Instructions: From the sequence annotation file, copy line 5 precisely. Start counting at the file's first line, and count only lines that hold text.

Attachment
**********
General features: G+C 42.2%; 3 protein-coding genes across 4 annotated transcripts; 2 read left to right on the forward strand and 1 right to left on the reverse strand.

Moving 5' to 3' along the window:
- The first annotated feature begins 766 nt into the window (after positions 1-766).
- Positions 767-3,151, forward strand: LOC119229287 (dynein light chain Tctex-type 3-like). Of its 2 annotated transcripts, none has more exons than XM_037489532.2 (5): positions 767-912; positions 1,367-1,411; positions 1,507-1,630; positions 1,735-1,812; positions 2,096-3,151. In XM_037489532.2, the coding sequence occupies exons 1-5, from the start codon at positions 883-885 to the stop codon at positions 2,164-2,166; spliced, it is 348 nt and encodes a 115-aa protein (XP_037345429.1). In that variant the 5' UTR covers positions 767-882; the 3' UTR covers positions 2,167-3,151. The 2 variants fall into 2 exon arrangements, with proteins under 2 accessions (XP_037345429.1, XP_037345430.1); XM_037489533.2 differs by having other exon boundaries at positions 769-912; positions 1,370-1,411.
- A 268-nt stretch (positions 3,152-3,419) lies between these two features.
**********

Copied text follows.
- A 268-nt stretch (positions 3,152-3,419) lies between these two features.